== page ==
Why should you have an estate plan?

Estate Planning…It’s one of those things that most people have heard of and maybe they’ve even thought about doing it, but just haven’t gotten around to it. Some people think it’s only for the wealthy, but it’s not. Almost every time I meet with a new client I hear “I’ve been meaning to do this for years, I just haven’t gotten around to it.” Estate Planning is an important way for you to determine what happens in your life and what happens after your death- to your family and your possessions.

Who is best able to determine what happens to your property or your children, you or the government? I would argue that 99.9% of the time it’s YOU. Each state has its own intestacy statute that governs who your assets go to upon your death. Who gets your property when you die is determined by those statutes if you don’t have a will. Presently, if your primary residence is in Massachusetts and you are married and you have no descendants (i.e. children, grandchildren, etc.) who are not also descendants of your spouse and no surviving parents, then your spouse receives your entire probate estate, after expenses; but remember, laws are always subject to change. The statute (Mass. Gen. Laws ch. 190B §2-102) becomes more complicated when we start examining people who have other children who are not descendants of both the spouse and decedent (the person who died), the decedent’s parents are living, or if there is no spouse or other descendants.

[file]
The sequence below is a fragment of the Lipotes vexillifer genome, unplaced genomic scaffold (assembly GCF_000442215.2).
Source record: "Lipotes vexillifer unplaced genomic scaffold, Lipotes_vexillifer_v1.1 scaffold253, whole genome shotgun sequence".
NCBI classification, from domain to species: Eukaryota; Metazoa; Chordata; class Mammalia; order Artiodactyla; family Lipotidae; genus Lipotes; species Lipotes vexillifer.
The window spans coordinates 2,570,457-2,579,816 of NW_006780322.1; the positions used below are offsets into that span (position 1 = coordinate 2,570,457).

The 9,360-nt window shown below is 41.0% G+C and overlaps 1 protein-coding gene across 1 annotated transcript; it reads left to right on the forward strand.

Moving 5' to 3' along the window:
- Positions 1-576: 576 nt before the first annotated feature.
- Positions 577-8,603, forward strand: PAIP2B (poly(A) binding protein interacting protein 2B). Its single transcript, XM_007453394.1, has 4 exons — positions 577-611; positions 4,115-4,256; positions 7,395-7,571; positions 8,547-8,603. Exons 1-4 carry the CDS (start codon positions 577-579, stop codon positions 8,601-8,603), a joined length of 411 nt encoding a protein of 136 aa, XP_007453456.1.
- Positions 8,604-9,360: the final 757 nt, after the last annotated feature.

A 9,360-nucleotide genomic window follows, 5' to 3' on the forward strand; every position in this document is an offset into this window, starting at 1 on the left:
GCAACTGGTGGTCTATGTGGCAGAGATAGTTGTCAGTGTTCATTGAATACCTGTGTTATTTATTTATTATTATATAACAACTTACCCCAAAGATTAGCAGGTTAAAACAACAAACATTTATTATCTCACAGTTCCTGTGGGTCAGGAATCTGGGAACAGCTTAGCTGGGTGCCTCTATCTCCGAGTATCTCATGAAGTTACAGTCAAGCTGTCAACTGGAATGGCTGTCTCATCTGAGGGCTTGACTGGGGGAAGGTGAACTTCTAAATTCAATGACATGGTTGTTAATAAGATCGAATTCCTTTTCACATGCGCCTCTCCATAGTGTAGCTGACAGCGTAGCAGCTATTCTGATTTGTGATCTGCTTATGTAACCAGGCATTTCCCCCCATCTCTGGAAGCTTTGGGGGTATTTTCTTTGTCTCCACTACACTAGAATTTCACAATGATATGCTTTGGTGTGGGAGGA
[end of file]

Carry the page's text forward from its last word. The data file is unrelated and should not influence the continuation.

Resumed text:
Or maybe you live in New Hampshire. There, R.S.A. 561:1 governs who gets your property upon death if you die without a valid will, similarly, your surviving spouse only gets your entire probate estate if there are no surviving issue (i.e. children, grandchildren, etc.) AND your parents have also predeceased you.

It is important to remember, however that no everything becomes part of your “probate estate”, for instance, your life insurance policy, 401K or other accounts that have beneficiary designations do not generally become part of your probate estate, unless you have not named beneficiaries. Property that is held as joint tenants or tenants by the entirety in MA, is also not considered part of your “probate estate”. In a day and age where families are blended and it is easy to move from one place to another (especially if you live near a state border), it’s more important than ever to have the appropriate documents in place so who gets what is your choice, not the one size fits all approach that the statute in your home state provides.

Take Joe for example…